Government launches protection measures for Scottish shellfish

Published on
October 5, 2015

Shellfish in the Orkney Islands, off the northeast coast of Scotland, will be protected through new conservation measures announced by Fisheries Secretary Richard Lochhead.

Following a 12-week consultation, Scottish Government is introducing instruments proposed by the Orkney fishing industry to improve the management of its local shellfish stocks.

The minimum landing sizes for two of the area’s key shellfish species are to be increased: Velvet crab from 65mm to 70mm; and lobster from 87mm to 90 mm over two years.

In addition, a minimum landing size of 70mm will be introduced for green crab, and there will be a restriction on the landing of berried (egg bearing) velvet crab.

The new measures are set to come into force from early 2016 to help protect the breeding stock and increase yield and egg production.

“Shellfish are highly important to the Orkney economy, with local fishermen catching GBP 7 million (EUR 9.5 million; USD 10.7 million) worth on average each year. The new measures being introduced will help to protect some of their most valuable crab and lobster stocks,” said Lochhead.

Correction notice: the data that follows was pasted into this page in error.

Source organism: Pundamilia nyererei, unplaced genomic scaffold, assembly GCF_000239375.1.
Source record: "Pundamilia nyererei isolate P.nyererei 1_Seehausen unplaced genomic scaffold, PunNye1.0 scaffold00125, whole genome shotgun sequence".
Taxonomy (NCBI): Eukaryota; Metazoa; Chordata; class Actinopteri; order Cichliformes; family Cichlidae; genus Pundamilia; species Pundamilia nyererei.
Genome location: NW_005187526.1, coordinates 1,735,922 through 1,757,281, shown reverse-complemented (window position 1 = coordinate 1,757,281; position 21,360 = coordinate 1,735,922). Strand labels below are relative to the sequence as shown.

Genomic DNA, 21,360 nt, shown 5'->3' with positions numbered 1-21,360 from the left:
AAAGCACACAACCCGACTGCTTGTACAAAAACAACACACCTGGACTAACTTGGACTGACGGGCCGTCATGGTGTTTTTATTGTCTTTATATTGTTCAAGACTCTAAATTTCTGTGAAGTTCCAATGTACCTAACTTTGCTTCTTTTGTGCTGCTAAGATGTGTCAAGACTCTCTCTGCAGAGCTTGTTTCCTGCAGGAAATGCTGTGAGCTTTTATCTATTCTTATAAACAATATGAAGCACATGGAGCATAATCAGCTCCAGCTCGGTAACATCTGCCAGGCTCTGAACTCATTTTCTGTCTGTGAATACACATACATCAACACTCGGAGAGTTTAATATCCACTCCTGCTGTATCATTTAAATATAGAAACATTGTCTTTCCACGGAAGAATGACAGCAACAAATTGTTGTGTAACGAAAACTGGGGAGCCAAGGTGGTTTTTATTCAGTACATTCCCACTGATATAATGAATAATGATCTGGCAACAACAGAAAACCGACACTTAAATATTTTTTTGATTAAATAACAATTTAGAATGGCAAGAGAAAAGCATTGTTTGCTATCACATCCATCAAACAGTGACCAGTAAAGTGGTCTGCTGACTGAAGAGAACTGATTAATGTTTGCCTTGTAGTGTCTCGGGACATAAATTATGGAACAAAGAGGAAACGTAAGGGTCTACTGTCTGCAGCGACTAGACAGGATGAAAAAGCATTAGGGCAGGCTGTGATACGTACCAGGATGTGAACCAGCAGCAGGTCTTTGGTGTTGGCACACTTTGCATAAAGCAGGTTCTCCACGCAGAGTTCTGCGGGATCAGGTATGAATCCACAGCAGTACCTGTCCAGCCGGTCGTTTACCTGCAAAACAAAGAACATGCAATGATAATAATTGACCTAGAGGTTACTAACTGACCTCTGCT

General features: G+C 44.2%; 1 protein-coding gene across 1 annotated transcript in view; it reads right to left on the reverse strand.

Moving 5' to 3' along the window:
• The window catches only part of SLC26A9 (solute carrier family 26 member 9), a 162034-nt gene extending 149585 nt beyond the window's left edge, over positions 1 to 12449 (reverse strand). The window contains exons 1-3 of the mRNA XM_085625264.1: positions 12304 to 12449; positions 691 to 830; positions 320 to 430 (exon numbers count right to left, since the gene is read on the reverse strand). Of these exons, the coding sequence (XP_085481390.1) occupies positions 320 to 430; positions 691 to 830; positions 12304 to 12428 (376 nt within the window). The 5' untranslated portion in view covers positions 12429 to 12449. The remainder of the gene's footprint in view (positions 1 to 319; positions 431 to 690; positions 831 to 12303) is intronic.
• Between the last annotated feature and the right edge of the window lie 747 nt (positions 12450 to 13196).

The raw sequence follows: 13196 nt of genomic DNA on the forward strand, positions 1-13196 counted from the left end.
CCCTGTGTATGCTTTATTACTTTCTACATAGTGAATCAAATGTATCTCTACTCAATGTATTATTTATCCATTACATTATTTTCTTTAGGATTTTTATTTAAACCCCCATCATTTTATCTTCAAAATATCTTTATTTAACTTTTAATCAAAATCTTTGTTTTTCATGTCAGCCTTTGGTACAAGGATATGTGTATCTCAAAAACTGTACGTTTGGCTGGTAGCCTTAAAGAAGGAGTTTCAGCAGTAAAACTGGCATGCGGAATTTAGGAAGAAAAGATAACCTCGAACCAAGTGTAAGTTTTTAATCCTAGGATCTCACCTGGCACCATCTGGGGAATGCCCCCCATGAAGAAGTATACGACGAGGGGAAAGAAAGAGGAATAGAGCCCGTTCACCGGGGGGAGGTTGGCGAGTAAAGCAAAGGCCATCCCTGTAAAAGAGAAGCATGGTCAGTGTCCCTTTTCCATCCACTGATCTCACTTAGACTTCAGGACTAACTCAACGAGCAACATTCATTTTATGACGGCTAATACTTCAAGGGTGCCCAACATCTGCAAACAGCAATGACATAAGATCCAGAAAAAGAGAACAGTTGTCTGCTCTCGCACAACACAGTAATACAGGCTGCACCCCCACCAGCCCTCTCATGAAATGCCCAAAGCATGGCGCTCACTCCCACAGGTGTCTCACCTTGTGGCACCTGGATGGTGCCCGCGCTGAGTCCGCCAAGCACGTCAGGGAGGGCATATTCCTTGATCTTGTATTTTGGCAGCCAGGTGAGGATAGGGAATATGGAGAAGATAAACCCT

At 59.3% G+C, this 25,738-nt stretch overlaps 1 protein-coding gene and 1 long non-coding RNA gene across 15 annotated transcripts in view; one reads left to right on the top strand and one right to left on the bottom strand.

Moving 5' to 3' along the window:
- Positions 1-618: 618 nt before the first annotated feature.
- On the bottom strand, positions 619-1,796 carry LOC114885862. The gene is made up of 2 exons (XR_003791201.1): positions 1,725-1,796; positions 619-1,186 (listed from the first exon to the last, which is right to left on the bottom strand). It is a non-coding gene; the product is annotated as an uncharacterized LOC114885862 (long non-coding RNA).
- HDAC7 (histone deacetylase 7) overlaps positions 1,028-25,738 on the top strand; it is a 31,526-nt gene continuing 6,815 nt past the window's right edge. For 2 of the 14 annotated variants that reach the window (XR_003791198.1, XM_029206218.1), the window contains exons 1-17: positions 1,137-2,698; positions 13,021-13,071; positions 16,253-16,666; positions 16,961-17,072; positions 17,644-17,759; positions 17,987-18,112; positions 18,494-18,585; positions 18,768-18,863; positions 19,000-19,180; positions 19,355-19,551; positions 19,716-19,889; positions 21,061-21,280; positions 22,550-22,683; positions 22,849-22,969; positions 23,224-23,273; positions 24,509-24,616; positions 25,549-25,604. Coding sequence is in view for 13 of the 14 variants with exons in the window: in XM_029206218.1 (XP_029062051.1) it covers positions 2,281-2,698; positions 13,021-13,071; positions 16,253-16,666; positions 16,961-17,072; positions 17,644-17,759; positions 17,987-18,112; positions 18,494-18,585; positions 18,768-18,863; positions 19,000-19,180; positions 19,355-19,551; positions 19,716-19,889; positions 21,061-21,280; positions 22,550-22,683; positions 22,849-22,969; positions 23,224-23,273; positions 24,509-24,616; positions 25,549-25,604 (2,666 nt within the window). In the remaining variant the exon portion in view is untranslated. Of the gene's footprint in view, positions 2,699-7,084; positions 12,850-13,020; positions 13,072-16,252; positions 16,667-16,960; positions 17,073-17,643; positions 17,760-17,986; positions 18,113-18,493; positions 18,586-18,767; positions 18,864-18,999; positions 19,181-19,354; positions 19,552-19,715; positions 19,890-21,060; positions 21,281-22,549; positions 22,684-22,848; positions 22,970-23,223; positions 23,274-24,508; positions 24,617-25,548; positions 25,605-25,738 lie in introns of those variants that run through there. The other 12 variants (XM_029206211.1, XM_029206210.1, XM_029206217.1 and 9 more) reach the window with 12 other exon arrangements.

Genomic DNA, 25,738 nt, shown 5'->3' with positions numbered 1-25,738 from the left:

The minister added that these measures, along with similar ones now in effect in the Outer Hebrides, demonstrate how government and local fishing interests can work together to bring forward sustainable management for Scotland’s inshore fisheries.

Stewart Crichton, chair of Orkney Sustainable Fisheries Ltd., said, “Research has shown that increasing minimum landing size can have a significant impact on abundance of stock. I also think it offers a distinct marketing advantage, particularly at times of over-supply, and in turn will ensure better prices for fishermen.”

Contributing Editor reporting from London, UK

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